[edit] mcdiff may not exist in Slackware 12.0; sorry about that. [/edit]
Thank you so much T3slider. I'll look for them with
grep -irl <prog_name> /var/log/packages.

@unSpawn:
Most of the time I use 'diff -urN' but for comparison 'diff --width=$COLUMNS --side-by-side <(nl /some/file.orig) <(nl /some/file)|less' comes in handy. Maybe it's just me but I never felt I needed something else. What does "friendly" actually mean here? What exactly are you looking for?

I do not know how to express myself concisely. So, here you are: I had a little program, by name dbEdit, and I used to run it under MS-DOS 5.00. If two texts had few differences (two text files), I loaded both files into dbEdit (two buffers) and then, with a single stroke at a key ('n') I flipped back and forth between them. In the presence of the slightest difference between two screenfuls, you could tell at once.

This was really handy for me when the newer version of a program did not work. Friendly was perhaps not the appropriate word to use, because there is documentation in the form of an info file which is almost a tutorial. The truth is I am always saying: "it's imperative to learn diff", and I never find time to do it. But that its main purpose is the patch related stuff is true, is it not?

As to diff in itself, if you only tell me what's the meaning of the line consisting of three dashes when you use diff without any options, it will greatly enhance my understanding of the output, for I do not find it explained anywhere.

Another thing: is nl an external command or a builtin one? I do not seem to have it. Thanks for your reply. And thank you Richard Cranium too.
 
Old 07-02-2012, 08:58 PM   #7
stf92
Senior Member
 
Registered: Apr 2007
Location: Buenos Aires.
Distribution: Slackware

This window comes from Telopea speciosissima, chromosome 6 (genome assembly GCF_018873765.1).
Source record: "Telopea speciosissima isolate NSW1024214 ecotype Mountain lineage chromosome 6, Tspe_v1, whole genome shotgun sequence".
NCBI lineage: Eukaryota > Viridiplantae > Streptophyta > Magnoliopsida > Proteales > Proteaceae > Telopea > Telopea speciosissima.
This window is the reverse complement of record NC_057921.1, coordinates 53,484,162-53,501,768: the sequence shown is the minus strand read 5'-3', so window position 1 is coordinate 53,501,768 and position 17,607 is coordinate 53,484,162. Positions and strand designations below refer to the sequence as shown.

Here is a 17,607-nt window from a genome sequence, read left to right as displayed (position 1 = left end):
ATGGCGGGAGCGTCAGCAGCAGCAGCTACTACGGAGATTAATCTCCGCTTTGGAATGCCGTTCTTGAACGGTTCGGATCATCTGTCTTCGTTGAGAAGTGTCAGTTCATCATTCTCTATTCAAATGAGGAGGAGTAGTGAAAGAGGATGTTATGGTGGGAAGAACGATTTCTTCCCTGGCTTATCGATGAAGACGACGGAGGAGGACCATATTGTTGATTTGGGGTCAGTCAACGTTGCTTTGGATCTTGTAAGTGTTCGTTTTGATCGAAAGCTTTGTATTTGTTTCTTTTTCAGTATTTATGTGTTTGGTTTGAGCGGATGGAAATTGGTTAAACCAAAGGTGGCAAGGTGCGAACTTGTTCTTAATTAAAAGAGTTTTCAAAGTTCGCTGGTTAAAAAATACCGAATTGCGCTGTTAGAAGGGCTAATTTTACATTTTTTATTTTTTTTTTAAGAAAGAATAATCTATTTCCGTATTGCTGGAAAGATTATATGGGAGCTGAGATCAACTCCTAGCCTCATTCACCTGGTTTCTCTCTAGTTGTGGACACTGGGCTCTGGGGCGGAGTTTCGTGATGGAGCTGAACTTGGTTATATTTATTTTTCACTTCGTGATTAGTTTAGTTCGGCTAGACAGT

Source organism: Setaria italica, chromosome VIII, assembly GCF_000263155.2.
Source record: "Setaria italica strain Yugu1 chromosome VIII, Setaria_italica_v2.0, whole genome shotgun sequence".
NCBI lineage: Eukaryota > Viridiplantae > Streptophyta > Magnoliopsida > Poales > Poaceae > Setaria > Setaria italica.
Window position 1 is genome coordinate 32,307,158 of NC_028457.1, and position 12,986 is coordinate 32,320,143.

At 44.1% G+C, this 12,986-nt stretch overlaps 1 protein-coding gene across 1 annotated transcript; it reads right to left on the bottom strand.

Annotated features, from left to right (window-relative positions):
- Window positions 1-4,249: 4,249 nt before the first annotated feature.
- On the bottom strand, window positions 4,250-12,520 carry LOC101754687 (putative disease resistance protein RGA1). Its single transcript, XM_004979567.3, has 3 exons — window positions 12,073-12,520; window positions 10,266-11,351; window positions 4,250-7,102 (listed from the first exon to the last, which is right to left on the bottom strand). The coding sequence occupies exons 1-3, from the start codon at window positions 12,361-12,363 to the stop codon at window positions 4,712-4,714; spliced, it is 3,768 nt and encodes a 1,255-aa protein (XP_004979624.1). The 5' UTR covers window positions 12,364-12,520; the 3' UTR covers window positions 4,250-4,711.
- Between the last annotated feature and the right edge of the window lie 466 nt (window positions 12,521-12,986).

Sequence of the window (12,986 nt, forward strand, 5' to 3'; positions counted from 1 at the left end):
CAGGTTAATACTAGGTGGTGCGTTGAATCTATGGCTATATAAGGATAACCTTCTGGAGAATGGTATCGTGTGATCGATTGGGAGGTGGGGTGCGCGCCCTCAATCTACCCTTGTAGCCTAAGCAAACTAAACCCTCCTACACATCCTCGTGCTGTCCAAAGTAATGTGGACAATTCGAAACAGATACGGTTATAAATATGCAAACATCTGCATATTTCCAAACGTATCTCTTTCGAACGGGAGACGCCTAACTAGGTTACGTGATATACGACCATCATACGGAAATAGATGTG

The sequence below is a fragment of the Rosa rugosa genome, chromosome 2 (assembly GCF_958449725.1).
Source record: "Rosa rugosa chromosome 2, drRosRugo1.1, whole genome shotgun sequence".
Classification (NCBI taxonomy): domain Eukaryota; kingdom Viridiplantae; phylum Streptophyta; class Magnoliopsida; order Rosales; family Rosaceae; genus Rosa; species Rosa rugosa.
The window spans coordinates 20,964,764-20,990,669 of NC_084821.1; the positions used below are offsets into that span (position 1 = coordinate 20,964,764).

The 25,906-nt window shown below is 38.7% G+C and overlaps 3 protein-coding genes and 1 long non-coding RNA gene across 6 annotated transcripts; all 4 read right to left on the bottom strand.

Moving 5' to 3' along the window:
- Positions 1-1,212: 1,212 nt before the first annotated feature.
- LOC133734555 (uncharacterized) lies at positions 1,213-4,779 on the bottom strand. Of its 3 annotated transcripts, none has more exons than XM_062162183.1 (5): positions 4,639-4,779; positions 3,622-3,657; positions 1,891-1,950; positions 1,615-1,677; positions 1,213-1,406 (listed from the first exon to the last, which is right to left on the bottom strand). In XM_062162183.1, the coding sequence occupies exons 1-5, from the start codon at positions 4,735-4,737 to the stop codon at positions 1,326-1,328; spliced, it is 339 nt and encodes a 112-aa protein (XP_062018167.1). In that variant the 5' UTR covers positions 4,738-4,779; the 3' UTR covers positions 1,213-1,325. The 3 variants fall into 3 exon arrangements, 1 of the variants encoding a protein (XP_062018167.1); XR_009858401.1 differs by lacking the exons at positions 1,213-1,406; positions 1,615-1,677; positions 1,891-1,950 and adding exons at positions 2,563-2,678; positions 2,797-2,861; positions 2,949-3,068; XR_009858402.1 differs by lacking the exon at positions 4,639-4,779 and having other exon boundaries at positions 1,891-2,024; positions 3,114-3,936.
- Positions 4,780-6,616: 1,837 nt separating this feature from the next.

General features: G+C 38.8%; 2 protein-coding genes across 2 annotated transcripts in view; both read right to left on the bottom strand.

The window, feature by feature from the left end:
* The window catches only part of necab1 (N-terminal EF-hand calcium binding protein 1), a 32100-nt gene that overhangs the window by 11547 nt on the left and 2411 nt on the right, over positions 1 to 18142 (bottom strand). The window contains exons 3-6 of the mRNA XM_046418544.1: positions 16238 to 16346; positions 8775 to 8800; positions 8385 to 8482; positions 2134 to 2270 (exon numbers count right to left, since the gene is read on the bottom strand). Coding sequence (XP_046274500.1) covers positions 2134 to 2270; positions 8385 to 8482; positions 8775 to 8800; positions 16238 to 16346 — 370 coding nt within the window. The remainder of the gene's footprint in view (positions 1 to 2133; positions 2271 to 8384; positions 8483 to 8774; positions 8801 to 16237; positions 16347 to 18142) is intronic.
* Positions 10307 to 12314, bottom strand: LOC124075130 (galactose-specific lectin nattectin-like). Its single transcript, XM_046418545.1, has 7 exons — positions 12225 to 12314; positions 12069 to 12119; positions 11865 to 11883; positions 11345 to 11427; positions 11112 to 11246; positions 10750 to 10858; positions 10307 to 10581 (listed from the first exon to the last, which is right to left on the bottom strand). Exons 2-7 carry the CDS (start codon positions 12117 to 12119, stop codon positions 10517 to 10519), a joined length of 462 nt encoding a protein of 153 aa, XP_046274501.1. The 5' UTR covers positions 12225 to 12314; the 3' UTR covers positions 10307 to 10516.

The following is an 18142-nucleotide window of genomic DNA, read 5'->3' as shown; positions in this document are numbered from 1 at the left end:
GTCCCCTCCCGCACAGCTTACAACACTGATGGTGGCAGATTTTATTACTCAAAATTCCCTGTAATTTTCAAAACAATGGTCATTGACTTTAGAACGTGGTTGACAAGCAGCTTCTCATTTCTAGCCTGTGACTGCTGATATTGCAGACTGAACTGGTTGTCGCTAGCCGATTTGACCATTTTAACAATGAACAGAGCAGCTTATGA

Posts: 3,087

Original Poster
Rep: Reputation: 45
Quote:
Originally Posted by T3slider View Post
sdiff and vimdiff are both nice (I prefer vimdiff but I already use vim). I also prefer `diff -u` to `diff` for whatever reason...it's just easier to read. comm is useful for making comparisons as well, though it serves a different purpose. There's also mcdiff for an ncurses-based diff.

[edit] mcdiff may not exist in Slackware 12.0; sorry about that. [/edit]
T3slider, this is manna from Heaven. I never knew I had these things!

Last edited by stf92; 07-02-2012 at 09:07 PM.
 
Old 07-02-2012, 11:07 PM   #8
PTrenholme
Senior Member
 
Registered: Dec 2004
Location: Olympia, WA, USA
Distribution: Fedora, (K)Ubuntu
Posts: 4,147

Rep: Reputation: 330Reputation: 330Reputation: 330Reputation: 330
If you're into the KDE desktop environment, try the kompare command. It's like the kdiff3 mentioned above, but - for my needs and taste - much easier to use.

On the other hand, if you're into non-windowed systems, emacs has been doing compares, merges, etc., for the last fifty years or so. Among other things.
 
1 members found this post helpful.
Old 07-03-2012, 12:23 AM   #9
Richard Cranium
Senior Member